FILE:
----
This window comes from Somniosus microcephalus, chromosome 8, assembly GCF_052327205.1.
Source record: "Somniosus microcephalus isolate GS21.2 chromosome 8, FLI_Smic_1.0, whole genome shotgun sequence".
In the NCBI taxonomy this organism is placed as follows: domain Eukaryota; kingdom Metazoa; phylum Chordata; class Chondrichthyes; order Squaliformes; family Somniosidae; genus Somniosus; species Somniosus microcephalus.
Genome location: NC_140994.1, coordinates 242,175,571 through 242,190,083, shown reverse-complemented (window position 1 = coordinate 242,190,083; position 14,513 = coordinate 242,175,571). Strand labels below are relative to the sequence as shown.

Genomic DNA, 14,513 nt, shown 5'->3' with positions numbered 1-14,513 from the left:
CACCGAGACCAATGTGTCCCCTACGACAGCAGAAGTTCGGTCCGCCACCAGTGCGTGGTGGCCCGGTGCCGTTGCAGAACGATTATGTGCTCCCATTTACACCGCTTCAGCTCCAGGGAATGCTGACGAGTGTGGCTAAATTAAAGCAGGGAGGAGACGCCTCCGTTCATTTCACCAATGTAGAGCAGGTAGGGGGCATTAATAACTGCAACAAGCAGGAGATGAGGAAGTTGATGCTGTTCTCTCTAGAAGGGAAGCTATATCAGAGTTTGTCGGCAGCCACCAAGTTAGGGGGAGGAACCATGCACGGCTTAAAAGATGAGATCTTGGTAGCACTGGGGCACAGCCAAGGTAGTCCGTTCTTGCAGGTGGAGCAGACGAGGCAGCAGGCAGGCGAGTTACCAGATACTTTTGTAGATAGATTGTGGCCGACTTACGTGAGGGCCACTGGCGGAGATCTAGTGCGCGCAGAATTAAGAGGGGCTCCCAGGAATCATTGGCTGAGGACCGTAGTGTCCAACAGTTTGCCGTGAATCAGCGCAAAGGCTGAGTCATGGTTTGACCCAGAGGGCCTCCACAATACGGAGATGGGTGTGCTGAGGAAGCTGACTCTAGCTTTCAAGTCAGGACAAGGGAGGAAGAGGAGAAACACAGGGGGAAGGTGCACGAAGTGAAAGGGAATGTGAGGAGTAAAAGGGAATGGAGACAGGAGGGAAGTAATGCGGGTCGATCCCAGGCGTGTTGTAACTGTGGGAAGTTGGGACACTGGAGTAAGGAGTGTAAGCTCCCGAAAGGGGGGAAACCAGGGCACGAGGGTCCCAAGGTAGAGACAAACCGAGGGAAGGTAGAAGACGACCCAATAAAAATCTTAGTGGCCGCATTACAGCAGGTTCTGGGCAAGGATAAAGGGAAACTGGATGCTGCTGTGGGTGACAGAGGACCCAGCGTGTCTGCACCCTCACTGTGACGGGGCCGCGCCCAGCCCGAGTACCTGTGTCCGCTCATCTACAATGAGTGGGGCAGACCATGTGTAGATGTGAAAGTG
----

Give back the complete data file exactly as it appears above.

This window comes from Somniosus microcephalus, chromosome 8, assembly GCF_052327205.1.
Source record: "Somniosus microcephalus isolate GS21.2 chromosome 8, FLI_Smic_1.0, whole genome shotgun sequence".
In the NCBI taxonomy this organism is placed as follows: domain Eukaryota; kingdom Metazoa; phylum Chordata; class Chondrichthyes; order Squaliformes; family Somniosidae; genus Somniosus; species Somniosus microcephalus.
Genome location: NC_140994.1, coordinates 242,175,571 through 242,190,083, shown reverse-complemented (window position 1 = coordinate 242,190,083; position 14,513 = coordinate 242,175,571). Strand labels below are relative to the sequence as shown.

Genomic DNA, 14,513 nt, shown 5'->3' with positions numbered 1-14,513 from the left:
CACCGAGACCAATGTGTCCCCTACGACAGCAGAAGTTCGGTCCGCCACCAGTGCGTGGTGGCCCGGTGCCGTTGCAGAACGATTATGTGCTCCCATTTACACCGCTTCAGCTCCAGGGAATGCTGACGAGTGTGGCTAAATTAAAGCAGGGAGGAGACGCCTCCGTTCATTTCACCAATGTAGAGCAGGTAGGGGGCATTAATAACTGCAACAAGCAGGAGATGAGGAAGTTGATGCTGTTCTCTCTAGAAGGGAAGCTATATCAGAGTTTGTCGGCAGCCACCAAGTTAGGGGGAGGAACCATGCACGGCTTAAAAGATGAGATCTTGGTAGCACTGGGGCACAGCCAAGGTAGTCCGTTCTTGCAGGTGGAGCAGACGAGGCAGCAGGCAGGCGAGTTACCAGATACTTTTGTAGATAGATTGTGGCCGACTTACGTGAGGGCCACTGGCGGAGATCTAGTGCGCGCAGAATTAAGAGGGGCTCCCAGGAATCATTGGCTGAGGACCGTAGTGTCCAACAGTTTGCCGTGAATCAGCGCAAAGGCTGAGTCATGGTTTGACCCAGAGGGCCTCCACAATACGGAGATGGGTGTGCTGAGGAAGCTGACTCTAGCTTTCAAGTCAGGACAAGGGAGGAAGAGGAGAAACACAGGGGGAAGGTGCACGAAGTGAAAGGGAATGTGAGGAGTAAAAGGGAATGGAGACAGGAGGGAAGTAATGCGGGTCGATCCCAGGCGTGTTGTAACTGTGGGAAGTTGGGACACTGGAGTAAGGAGTGTAAGCTCCCGAAAGGGGGGAAACCAGGGCACGAGGGTCCCAAGGTAGAGACAAACCGAGGGAAGGTAGAAGACGACCCAATAAAAATCTTAGTGGCCGCATTACAGCAGGTTCTGGGCAAGGATAAAGGGAAACTGGATGCTGCTGTGGGTGACAGAGGACCCAGCGTGTCTGCACCCTCACTGTGACGGGGCCGCGCCCAGCCCGAGTACCTGTGTCCGCTCATCTACAATGAGTGGGGCAGACCATGTGTAGATGTGAAAGTG